"Britain and other unfriendly countries wanted Zimbabwe to be placed on the agenda of the ACP-EU joint parliamentary meeting for alleged bad governance, human and property rights abuses allegedly stemming from the Land Reform Programme.
"They even wanted a fact-finding mission to be dispatched to Zimbabwe to prove their claims, but we worked very hard before the meeting to convince the ACP countries to support us, which they did. Eventually, Zimbabwe was struck off the agenda of the meeting and we were very happy.
"The initial moves to have Zimbabwe debated started at another meeting in Germany and the British and their allies had a field day because we did not attend," said Sen Magadu whose team also comprised Senator Clarice Muchengeti (Zanu-PF) and Dr G. Chipare.
Cde Magadu said the two blocs had wished Zimbabwe and the rest of the Sadc region the best of luck in the ongoing talks adding that they had asked for a progress report to be tabled at another meeting scheduled for November in Kigali, Rwanda.
"We also highlighted to the ACP countries before the meeting that Zimbabwe was one of the safest countries in Africa where people could even move safely at night without guns.
"We also pointed out that Zimbabweans were the best people to solve their own problems. The countries requested that we liaise with the negotiating teams from Zanu-PF and MDC together with the Sadc chairman and President Mbeki in the preparation of the progress report on talks.
"They said this would enable us to give a balanced report at the Kigali meeting. This was the agreed position and there was no dissension," said Sen Magadu.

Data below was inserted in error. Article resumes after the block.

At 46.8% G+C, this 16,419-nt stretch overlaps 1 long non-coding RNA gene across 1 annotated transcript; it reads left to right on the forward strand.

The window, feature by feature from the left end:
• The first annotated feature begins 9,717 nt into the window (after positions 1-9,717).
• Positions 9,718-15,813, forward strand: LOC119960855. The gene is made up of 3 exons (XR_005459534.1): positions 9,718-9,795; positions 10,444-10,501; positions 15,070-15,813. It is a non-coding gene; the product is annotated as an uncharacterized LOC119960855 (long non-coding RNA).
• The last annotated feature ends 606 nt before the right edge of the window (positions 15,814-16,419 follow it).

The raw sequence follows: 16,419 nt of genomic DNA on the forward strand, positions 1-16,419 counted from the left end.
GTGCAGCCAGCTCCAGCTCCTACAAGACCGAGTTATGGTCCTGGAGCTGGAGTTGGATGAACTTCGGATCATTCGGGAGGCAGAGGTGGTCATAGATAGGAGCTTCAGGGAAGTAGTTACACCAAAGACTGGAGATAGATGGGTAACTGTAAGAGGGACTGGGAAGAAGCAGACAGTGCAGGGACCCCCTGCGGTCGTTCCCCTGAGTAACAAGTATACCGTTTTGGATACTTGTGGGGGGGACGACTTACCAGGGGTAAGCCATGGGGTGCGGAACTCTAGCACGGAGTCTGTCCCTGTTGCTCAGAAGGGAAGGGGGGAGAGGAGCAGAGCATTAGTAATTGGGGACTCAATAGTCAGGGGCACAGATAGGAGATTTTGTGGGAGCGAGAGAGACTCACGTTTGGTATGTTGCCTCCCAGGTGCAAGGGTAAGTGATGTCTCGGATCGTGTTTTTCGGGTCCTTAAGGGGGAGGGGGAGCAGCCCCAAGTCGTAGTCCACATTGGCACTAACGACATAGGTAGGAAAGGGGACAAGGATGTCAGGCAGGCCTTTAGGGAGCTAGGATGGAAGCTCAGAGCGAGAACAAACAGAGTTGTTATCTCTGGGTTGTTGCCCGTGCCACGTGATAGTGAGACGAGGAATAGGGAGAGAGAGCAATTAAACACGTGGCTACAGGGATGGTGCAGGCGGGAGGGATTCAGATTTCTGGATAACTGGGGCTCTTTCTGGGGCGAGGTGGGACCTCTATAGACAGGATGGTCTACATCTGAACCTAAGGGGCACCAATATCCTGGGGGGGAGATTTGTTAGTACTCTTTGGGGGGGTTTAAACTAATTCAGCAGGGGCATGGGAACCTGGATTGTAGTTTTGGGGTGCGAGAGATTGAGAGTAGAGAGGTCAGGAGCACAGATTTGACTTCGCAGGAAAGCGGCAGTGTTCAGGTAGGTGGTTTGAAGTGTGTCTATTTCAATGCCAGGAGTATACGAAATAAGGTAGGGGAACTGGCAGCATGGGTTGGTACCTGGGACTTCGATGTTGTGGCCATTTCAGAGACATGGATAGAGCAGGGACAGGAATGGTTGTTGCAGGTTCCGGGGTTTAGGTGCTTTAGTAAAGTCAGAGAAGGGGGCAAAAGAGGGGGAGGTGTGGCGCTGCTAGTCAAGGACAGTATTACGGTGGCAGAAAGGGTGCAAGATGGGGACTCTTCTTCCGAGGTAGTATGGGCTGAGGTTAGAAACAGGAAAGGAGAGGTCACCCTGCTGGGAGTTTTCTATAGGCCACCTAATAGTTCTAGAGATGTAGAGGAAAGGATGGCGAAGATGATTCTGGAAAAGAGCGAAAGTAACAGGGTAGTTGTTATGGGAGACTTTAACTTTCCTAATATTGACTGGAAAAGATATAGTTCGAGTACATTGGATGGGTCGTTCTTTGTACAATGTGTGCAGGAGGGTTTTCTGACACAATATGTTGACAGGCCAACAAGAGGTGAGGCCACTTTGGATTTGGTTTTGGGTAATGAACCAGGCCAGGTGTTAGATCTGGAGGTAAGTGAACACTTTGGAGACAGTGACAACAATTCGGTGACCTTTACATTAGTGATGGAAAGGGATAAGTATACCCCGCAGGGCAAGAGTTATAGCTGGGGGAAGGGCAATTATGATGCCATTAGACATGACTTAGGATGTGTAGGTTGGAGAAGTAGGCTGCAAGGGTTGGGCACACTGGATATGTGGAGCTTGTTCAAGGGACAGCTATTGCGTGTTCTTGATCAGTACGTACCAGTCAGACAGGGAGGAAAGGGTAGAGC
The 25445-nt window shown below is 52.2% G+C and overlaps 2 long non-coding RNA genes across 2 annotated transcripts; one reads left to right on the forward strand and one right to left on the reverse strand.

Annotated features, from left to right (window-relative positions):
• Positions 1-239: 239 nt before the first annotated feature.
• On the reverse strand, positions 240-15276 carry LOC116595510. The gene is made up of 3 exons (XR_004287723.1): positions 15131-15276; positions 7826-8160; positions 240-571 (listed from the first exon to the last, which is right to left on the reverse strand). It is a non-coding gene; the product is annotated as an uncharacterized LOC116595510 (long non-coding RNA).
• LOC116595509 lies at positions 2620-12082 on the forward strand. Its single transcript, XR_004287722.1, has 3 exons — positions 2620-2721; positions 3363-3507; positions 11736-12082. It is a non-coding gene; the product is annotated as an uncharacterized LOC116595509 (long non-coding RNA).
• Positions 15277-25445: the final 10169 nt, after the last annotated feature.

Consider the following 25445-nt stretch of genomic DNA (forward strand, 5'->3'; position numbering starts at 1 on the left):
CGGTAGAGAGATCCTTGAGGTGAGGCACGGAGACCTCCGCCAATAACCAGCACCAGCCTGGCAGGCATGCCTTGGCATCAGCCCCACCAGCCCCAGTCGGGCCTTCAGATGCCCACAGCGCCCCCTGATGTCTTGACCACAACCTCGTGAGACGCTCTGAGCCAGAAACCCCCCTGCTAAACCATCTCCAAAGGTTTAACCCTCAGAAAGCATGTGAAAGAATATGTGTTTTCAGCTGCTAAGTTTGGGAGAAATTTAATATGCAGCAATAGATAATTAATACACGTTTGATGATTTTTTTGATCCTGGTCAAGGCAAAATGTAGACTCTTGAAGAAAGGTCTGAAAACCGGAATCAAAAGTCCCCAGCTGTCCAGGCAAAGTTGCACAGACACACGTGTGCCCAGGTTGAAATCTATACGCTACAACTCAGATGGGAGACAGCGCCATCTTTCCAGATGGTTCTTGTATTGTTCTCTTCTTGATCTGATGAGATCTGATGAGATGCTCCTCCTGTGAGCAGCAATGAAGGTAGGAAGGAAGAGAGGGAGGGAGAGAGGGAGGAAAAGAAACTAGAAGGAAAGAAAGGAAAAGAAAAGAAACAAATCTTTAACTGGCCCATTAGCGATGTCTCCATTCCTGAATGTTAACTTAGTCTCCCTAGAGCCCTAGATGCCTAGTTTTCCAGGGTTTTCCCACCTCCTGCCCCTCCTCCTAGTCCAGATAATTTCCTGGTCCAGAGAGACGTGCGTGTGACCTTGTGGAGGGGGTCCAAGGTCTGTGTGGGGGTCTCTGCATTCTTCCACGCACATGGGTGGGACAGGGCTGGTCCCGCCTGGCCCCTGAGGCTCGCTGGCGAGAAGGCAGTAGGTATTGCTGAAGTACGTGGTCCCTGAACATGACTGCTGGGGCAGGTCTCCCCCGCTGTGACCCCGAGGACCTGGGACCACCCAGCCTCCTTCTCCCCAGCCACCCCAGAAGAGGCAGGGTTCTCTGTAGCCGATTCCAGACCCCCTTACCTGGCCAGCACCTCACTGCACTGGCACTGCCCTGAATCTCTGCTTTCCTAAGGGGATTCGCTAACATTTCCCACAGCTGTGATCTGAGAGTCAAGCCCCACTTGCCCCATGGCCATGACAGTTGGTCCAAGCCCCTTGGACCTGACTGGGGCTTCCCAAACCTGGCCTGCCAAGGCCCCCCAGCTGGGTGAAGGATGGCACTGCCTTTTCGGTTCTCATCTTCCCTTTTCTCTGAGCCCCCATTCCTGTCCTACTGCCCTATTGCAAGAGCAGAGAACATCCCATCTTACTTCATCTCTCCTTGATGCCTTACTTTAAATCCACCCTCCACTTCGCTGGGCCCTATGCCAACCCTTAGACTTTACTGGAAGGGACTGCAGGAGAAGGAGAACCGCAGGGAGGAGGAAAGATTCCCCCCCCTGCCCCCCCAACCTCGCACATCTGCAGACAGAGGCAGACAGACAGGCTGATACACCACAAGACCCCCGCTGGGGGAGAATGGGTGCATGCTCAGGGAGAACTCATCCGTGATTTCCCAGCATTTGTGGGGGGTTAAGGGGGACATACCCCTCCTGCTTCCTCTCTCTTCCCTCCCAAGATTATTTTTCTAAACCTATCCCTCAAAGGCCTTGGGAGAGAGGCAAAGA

The ACP-EU countries had accepted the point that the Zimbabwe-UK dispute was bilateral and that London had reneged on its promise to finance the Land Reform Programme.
"We are grateful to Sadc and the ACP countries for standing solidly behind Zimbabwe during the meeting.
"At the end, Zimbabwe was not discussed as even the EU countries were convinced that Zanu-PF and MDC were working in a mature and constructive way to solve problems and this was buttressed by the passing by parliament, of the Constitutional Amendment Bill Number 18," said Sen Magadu.
He expressed optimism that the country would avoid any form of sanctions from the two blocs even after the Kigali meeting.
For over 32 years, ACP countries and their European partners have been working jointly to determine development principles, strategies and models of their economies and societies while co-operation programmes under such treaties as the Cotonou Agreement have also been crafted during this period.
Other areas of interest include the strengthening of peace and international justice, the fight against international crime and terrorism and the fight against HIV and other poverty related diseases.
Western negative publicity campaign fails
By Grace Shamhu